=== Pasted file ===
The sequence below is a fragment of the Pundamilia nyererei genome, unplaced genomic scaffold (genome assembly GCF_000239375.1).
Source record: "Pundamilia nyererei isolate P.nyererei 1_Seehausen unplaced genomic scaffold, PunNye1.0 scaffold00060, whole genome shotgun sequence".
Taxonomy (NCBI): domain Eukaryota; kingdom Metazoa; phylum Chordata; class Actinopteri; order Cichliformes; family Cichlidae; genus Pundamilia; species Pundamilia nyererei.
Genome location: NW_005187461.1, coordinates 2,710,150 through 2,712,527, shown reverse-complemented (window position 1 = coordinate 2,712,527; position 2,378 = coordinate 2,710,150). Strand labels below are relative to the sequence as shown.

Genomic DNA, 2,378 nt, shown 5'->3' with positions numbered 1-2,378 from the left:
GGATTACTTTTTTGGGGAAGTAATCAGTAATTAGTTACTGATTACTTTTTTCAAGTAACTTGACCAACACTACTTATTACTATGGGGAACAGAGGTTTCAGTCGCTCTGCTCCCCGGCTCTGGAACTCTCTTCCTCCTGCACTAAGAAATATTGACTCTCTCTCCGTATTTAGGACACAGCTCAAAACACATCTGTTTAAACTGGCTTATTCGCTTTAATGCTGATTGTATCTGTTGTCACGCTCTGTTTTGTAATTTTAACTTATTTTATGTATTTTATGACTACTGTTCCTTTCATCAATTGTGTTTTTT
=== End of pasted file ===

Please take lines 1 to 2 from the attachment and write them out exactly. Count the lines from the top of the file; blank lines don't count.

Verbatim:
The sequence below is a fragment of the Pundamilia nyererei genome, unplaced genomic scaffold (genome assembly GCF_000239375.1).
Source record: "Pundamilia nyererei isolate P.nyererei 1_Seehausen unplaced genomic scaffold, PunNye1.0 scaffold00060, whole genome shotgun sequence".